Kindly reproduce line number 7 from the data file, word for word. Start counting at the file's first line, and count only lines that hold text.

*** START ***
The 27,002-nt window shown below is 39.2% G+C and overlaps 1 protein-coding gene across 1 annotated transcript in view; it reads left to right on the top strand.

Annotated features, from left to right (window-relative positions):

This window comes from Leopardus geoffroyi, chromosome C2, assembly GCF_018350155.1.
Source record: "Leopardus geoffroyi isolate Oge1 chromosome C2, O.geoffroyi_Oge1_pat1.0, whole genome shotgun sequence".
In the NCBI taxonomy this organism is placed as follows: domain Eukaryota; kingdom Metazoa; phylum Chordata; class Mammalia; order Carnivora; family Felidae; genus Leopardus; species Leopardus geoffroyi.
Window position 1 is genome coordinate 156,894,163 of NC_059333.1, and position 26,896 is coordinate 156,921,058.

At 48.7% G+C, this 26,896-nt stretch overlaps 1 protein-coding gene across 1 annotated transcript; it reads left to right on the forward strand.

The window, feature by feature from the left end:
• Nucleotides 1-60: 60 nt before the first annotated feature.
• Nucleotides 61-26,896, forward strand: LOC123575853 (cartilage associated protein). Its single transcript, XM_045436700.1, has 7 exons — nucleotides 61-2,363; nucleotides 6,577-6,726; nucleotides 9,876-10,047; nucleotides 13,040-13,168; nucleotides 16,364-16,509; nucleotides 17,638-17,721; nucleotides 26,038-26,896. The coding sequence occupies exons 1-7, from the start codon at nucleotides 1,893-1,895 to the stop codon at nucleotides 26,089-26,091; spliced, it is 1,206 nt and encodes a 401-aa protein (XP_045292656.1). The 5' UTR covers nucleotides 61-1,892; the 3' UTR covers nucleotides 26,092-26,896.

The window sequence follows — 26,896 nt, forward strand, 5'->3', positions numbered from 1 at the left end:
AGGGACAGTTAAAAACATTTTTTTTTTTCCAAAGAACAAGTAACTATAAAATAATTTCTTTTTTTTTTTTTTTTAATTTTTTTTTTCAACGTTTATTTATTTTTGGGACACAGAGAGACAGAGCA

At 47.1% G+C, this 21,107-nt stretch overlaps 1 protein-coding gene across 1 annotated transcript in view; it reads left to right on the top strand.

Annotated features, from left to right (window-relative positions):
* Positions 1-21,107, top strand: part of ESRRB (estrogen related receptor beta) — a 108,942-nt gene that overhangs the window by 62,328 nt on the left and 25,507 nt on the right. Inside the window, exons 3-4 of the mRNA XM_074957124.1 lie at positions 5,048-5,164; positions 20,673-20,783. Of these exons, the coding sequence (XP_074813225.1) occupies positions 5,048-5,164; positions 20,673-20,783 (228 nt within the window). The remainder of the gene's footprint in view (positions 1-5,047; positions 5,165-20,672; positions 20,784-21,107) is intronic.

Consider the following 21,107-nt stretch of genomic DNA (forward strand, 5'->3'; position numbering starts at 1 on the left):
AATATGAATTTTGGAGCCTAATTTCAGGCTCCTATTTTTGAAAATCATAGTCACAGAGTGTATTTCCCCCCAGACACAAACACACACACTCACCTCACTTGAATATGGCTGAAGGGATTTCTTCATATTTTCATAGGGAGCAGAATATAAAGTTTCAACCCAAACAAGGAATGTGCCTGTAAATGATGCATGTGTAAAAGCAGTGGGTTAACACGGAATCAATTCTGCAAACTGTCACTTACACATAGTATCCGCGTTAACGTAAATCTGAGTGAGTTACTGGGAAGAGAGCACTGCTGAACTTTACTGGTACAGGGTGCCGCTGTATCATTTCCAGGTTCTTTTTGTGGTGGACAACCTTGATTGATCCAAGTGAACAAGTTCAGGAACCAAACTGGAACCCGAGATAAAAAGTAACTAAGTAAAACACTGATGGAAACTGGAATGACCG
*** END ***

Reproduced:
At 48.7% G+C, this 26,896-nt stretch overlaps 1 protein-coding gene across 1 annotated transcript; it reads left to right on the forward strand.